Maggie Aderin-Pocock

Listen in pop-out player

Richard Coles and Suzy Klein meet space scientist Maggie Aderin-Pocock, a female trainee astronaut from the early 1960s, Jerri Truhill, and amateur rocketeer John Jacomb. Matt Eagles explains what is like to have had Parkinson's disease since the age of eight, Matthew Baylis tells the story of the cult religions of Vanuatu and June Lady Chichester enthuses about camels. MOBO founder Kanya King picks her Inheritance Tracks.

Release date:

Available now

1 hour, 28 minutes

Last on

Sat 19 Oct 2013 09:00

Maggie Aderin-Pocock

Maggie Adarin-Pocock  is a space scientist who has worked on telescopes and satellites. She is also wants to encourage more women into scientific careers and is keen to spark children’s enthusiasm  for engineering and physics capitalising on their liking for science fiction from the Clangers to Star Trek.

Parkinson’s at eight: Matt Eagles

Parkinson’s at eight: Matt Eagles

Matt Eagles was eight when he began to develop the symptoms of Parkinson’s. Now 44, he’s lived with the condition almost all his life and is currently carving a new career for himself as a sports photographer.

See some of his pictures in our gallery.

Lady June Chichester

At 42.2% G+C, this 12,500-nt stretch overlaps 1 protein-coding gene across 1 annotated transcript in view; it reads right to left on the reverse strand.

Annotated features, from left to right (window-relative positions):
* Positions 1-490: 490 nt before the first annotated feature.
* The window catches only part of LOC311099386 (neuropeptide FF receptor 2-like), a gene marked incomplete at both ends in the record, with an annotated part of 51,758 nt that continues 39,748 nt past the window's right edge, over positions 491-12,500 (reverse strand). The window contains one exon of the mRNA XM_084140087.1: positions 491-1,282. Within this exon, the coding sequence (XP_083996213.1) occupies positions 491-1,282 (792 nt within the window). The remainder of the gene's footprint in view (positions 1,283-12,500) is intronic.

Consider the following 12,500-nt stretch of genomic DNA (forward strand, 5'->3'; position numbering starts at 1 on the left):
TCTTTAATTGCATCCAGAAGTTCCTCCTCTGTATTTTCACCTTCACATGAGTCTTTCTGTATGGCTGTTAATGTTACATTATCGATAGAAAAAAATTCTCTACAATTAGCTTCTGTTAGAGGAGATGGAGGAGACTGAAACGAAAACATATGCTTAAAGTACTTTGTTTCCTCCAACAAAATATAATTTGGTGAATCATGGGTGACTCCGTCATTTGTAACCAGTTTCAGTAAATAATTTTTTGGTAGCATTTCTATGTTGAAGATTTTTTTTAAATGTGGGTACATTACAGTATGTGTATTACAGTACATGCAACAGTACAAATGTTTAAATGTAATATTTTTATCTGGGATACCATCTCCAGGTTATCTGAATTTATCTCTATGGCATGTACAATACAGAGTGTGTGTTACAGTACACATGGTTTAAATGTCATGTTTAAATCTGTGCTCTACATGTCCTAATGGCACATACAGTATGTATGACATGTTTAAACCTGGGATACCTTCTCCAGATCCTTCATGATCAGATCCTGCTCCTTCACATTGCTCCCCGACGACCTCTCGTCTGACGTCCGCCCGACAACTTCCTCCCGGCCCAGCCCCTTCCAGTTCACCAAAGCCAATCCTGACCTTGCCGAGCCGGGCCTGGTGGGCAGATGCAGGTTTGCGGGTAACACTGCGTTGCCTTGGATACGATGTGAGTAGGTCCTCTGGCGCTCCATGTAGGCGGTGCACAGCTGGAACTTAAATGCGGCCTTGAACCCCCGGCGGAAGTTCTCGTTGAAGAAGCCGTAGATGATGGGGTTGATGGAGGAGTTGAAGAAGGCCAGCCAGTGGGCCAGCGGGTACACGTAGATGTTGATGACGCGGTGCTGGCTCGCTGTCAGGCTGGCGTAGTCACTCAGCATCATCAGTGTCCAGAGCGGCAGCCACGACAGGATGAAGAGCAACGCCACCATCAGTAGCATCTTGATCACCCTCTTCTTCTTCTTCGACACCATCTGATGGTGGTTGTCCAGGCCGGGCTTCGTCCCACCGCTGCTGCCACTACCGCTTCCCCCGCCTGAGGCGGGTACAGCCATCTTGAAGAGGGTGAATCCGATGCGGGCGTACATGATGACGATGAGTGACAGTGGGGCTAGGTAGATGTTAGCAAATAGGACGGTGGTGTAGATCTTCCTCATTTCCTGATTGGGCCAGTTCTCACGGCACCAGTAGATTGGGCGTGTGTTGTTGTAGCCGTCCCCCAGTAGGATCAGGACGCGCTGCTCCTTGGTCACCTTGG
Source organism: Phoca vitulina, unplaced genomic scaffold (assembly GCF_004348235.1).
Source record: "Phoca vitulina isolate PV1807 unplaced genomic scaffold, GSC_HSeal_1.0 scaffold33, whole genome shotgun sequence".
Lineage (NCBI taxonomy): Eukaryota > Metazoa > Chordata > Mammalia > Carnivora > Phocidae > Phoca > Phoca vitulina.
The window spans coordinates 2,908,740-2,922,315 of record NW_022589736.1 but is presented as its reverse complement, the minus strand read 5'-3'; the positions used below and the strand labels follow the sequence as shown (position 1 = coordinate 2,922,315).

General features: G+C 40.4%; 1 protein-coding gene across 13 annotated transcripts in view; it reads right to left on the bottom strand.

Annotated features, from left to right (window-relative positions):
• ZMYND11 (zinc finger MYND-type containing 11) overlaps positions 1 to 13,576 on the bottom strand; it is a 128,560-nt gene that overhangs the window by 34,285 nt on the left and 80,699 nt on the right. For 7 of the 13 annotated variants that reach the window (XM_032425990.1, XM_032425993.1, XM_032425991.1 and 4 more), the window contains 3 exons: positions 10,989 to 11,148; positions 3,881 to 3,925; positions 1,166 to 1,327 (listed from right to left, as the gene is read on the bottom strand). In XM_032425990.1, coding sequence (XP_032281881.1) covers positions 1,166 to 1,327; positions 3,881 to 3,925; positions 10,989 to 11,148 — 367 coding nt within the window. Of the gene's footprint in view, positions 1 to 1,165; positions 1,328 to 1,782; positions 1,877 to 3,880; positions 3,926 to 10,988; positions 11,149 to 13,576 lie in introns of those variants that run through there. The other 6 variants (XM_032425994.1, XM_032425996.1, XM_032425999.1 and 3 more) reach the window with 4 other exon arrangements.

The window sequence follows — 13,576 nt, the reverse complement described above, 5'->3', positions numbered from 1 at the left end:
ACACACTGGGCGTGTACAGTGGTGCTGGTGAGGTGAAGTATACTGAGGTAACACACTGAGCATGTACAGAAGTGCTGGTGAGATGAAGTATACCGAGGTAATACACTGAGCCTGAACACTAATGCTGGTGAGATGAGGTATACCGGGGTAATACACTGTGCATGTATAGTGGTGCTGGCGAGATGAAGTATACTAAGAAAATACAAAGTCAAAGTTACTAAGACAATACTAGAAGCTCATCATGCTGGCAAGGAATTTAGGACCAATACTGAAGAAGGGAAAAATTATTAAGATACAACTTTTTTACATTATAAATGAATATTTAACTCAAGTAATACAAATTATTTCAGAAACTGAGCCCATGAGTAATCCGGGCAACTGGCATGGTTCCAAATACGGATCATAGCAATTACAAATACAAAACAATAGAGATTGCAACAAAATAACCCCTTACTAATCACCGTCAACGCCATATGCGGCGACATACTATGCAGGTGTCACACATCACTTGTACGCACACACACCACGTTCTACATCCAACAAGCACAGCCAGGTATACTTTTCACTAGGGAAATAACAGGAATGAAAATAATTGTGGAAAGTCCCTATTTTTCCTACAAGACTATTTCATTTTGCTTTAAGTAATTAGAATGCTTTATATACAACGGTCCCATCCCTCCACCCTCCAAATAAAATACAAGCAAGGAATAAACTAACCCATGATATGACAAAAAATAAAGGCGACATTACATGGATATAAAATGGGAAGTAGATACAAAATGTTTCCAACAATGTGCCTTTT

Lady June Chichester

Lady June Chichester talks about her enthusiasm for keeping camels  and the talents of her two bactrians Thérèse and Temujin.

Travel: Matthew Baylis

Matthew Baylis has long been fascinated by Vanuatu  and the cult on the island of Tanna there that  worships the Duke of Edinburgh. He went to stay there to discover more about the religion and the way the inhabitants of Tanna live.

Inheritance Tracks: Kanya King

Inheritance Tracks: Kanya King

Kanya King  founded The MOBO - Music of Black Origin -  Awards in 1996. Widely recognised  as an entrepreneur, she was awarded an MBE for her services to the music industry in 1999. The 18th MOBO Awards take place tonight.

Jerri Truhill

Saturday Live talks to Jerri Truhill, one of the Mercury 13 women who proved they could make it to the Moon, but whom NASA never permitted to fly. 

Jerri Truhill, now 85, was one of the American women pilots who in 1961 proved themselves men’s equals as potential astronauts.  The group of women, known as the ‘Mercury 13’, passed all the same physiological tests as NASA’s team of Mercury spacemen.  But as women, they were not considered for missions.  Jerri tells Saturday Live about the tests, her flying life, and how she and the Mercury 13 spent the rest of their lives working for women’s recognition.

John Jacomb

John Jacomb is an amateur rocketeer and a member of the British Space Modelling Team. He flies competitively and travels widely to do so. And he’s part of the six man UK team competing in the World Championships next year in Bulgaria.



Role Contributor
PresenterRichard Coles
PresenterSuzy Klein
Interviewed GuestMaggie Aderin-Pocock
Interviewed GuestJerri Truhill
Interviewed GuestJohn Jacomb
Interviewed GuestKanya King

Inheritance Tracks

Listeners say thank you

Boys cuddling in a field

Saturday Live listeners express their gratitude for good deeds done.